Russia is literally buying its way back into the international system as a preeminent actor, one that is regaining power and clout by replacing nuclear weapons with oil and gas and substituting greed for fear. The balance of terror of the Soviet era has given way to unilateral energy dependency in favor of Russia. With their enormous cash flow, Russian billionaires are buying sumptuous properties all over the world, and Russia is buying prominent Germans like the former Chancellor, Gerhard Schroeder, if not the support of Germany as such.

Whatever the enormous differences that may separate them, post-communist Russia and fundamentalist Iran have much in common. Energy wealth gives them a sense of unique opportunity, the conviction that time is playing in their favor, and that they can now redress the humiliations they have suffered from the outside world. It is as if they were combining the Arab/Islamic world’s culture of humiliation and Asia’s culture of hope. Both are marked by a defiant nationalism, and both feel irresistible, all the more so because they sense that the United States is in decline as a result of the quagmire in Iraq, if not in Afghanistan as well.

Of course, the differences between Russia and Iran are enormous. The Iranian regime is highly ideological and animated by an open passion to destroy Israel. It does not enjoy the massive backing of its society, except when it comes to national pride and the quest for nuclear status.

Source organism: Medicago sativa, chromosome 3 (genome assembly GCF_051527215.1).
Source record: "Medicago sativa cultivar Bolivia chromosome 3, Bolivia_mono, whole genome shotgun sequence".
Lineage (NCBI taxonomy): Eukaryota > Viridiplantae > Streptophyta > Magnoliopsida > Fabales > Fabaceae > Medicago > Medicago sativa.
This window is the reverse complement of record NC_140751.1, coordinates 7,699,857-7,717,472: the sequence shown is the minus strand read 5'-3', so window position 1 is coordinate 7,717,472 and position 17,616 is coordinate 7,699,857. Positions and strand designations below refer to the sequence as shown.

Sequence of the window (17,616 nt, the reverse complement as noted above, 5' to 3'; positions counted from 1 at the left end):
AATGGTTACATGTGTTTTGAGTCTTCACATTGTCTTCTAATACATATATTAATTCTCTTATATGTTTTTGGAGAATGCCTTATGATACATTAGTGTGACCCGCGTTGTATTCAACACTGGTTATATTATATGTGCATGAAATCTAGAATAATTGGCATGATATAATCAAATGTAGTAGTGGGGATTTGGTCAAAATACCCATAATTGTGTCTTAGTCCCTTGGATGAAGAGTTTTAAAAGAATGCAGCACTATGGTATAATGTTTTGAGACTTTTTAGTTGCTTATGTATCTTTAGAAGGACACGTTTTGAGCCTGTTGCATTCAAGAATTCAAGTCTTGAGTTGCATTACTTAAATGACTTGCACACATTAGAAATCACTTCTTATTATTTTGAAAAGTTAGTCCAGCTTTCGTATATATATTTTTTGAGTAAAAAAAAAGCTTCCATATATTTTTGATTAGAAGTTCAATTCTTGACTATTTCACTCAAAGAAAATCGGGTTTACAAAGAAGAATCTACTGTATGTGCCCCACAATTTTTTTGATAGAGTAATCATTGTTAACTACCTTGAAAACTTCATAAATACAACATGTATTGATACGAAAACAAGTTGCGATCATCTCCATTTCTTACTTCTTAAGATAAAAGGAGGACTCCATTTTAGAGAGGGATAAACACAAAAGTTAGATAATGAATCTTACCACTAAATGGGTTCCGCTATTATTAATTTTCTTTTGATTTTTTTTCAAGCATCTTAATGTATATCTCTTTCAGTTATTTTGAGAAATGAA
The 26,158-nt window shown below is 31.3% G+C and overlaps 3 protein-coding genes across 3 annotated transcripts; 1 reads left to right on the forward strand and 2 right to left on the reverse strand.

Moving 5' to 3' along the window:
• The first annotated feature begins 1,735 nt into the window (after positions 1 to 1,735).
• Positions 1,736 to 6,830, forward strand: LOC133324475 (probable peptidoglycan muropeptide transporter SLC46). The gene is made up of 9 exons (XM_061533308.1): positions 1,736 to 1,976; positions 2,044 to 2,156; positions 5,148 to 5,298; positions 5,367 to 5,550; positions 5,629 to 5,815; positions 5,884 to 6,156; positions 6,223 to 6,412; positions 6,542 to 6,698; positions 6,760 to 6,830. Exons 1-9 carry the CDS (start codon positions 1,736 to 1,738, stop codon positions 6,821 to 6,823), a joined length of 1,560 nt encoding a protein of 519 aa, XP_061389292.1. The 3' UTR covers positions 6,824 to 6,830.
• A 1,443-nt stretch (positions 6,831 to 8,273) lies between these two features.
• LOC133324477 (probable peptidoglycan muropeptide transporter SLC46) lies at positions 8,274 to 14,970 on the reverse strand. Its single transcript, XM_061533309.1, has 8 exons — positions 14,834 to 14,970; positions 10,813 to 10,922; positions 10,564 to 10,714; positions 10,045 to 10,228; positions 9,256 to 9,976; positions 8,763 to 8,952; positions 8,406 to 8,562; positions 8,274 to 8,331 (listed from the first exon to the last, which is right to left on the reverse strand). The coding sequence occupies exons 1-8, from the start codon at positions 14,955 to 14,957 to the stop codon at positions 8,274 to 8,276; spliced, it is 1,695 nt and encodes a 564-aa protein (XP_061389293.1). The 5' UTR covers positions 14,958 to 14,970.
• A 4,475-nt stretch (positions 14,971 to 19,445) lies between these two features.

Russia’s regime, by contrast, is animated by money, not ideology. In its quest to rebuild Russia’s geopolitical power and influence, Presdient Vladimir Putin has the support of the immense majority of the population. His motto, “Get rich and keep quiet,” sounds like Guizot’s priorities in mid-nineteenth century France, even if it is “seasoned” with a strong touch of imperial pride. As long as the oil money keeps flowing, most Russians will express no nostalgia for the democratic opening of the Yeltsin years, with its accompanying combination of chaos, corruption, international weakness, and disrespect for the state.

Are Russians so different from us in the western democratic world, or is democracy a luxury that only old, stable, prosperous, and satisfied societies can afford? In their quest for post-Soviet stability, Russians seem to have found reassurance in Putin. He does not match Peter the Great in physical stature, but he has proven to be a gifted politician, capable of grasping, then controlling, the mood of the Russian people.

For a majority of Russian citizens, economic prosperity and televised entertainment have become the modern equivalent of the panem et circenses formula of Roman times. The war in Chechnya may contribute to the moral corruption of Russia as a whole, to its frightening descent into a culture of violence. But it is also feeding a patriotic emotion – a popular longing for the restoration of Russia’s imperial status and prestige – that Putin’s regime has shrewdly exploited.